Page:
Well, if you have a RAID 10 like pool, you should be able to detach one disk out of one of the mirrors to do a benchmark of the disk itself. I would let it run for 300 or 600 seconds on raw disk as well nowadays. Because, especially consumer SSDs, will only show their true performance once the buffer is full, and that can take a while.

Also keep in mind, that a bs of 4k will benchmark IOPS, and a larger bs, (4M) will benchmark bandwidth. with sync & direct enabled, you test the worst case scenario, especially with numjobs and iodepth set to 1 as well.

Increasing the iodepth to larger numbers will result in nicer numbers and might be closer to a real life scenario.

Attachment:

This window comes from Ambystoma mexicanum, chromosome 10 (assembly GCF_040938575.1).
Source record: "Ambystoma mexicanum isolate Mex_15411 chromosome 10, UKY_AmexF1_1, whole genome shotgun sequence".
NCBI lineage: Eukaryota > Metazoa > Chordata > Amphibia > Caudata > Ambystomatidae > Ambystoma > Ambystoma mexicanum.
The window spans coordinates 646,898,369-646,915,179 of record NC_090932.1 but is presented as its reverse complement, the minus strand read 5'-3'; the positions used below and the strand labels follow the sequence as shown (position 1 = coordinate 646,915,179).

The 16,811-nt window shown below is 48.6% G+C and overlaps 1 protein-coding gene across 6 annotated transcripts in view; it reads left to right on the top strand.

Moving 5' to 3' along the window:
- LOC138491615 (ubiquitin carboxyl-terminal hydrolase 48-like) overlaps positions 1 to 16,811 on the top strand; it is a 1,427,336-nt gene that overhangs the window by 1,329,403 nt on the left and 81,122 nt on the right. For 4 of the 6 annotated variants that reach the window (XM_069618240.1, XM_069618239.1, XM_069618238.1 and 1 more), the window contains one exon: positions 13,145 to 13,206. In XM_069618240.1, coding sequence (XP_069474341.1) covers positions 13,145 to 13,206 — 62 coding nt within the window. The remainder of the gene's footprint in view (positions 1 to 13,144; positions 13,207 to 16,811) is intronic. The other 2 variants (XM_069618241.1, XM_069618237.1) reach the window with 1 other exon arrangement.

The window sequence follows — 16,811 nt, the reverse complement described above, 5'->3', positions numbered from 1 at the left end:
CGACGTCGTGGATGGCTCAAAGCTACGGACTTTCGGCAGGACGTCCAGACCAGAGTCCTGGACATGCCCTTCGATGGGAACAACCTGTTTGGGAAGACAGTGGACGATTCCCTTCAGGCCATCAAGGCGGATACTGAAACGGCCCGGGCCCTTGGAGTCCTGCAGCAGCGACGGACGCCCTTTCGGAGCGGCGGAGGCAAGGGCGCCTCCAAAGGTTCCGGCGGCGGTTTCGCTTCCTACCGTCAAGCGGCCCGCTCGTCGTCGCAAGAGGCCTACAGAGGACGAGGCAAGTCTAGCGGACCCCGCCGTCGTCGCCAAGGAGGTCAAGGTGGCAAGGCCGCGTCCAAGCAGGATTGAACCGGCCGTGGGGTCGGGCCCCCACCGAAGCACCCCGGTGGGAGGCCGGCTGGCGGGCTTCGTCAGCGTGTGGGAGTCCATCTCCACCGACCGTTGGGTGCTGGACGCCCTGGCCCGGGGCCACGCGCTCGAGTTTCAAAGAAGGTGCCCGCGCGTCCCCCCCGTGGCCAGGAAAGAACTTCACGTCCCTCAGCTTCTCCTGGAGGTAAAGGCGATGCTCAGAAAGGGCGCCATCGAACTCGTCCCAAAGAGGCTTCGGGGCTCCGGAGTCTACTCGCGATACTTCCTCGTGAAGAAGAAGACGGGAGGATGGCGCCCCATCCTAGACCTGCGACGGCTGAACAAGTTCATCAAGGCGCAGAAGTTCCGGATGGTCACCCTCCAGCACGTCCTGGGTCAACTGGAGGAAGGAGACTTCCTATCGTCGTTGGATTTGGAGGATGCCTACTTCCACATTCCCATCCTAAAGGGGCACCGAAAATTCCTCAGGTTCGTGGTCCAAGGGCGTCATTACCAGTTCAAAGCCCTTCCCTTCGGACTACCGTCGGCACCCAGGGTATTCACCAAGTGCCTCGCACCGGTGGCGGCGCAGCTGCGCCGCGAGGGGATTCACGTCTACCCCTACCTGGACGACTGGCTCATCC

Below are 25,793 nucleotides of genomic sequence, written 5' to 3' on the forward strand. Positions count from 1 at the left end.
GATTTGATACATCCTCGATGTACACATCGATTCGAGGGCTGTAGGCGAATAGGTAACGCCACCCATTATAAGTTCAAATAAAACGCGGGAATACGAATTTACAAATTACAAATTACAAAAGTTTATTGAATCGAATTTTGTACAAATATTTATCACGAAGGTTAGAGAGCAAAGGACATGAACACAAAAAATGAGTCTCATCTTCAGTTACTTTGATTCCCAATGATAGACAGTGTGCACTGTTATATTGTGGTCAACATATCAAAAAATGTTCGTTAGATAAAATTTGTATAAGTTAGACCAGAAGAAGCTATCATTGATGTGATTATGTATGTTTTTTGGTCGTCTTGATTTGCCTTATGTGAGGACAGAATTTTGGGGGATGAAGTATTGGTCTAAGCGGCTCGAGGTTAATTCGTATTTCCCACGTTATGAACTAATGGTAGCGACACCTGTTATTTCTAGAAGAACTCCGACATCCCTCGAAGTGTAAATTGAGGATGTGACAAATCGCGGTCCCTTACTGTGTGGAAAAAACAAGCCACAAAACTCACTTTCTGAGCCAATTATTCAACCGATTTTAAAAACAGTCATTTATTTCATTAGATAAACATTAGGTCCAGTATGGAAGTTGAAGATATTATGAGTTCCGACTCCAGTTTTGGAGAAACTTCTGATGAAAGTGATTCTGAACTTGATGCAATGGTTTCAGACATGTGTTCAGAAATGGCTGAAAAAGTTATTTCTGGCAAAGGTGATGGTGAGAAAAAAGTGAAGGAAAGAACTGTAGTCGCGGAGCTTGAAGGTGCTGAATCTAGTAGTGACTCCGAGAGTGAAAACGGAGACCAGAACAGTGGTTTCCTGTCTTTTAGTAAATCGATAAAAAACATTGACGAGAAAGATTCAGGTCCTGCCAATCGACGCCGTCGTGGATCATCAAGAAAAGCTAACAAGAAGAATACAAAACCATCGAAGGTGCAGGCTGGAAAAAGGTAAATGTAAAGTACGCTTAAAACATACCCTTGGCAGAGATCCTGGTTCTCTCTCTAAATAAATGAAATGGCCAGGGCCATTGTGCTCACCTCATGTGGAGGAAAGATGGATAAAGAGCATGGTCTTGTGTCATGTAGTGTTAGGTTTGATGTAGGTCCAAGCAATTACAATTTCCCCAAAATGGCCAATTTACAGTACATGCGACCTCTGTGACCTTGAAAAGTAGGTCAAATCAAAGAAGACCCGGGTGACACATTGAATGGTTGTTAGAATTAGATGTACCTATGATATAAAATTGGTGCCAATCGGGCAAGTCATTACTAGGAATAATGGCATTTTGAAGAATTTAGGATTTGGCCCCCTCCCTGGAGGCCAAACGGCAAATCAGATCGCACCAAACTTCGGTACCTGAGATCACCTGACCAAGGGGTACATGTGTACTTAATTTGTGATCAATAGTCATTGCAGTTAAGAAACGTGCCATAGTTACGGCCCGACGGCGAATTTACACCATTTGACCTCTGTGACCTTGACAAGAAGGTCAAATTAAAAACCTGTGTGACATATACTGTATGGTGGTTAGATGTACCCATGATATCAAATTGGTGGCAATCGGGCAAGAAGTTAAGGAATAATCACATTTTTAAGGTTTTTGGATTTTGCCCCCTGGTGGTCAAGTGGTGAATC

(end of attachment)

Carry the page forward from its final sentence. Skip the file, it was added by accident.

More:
And once you know what you can expect from a single disk, you can go up layer by layer to see what the result will be for a single client. These layers are: storage (e.g. ZFS), virtualization (test inside the VM) and the VMs filesystem. So you could attach a disk image without a FS to the VM and benchmark it directly, so see how much the FS in the VM costs you :)
That sound reasonaable. Can you direct me somewhere where I can learn more about how to test it? The command listed in the benchmark is having ivalid parameter. To be honest, I just dont understant fio enough, so is there a quick way how to test it or understand it?

Thank you!
 
and will hopefully reduce the forum threads about this ;)
I don't think less people will spam the forums with "why is my ZFS performance so bad...?!" threads.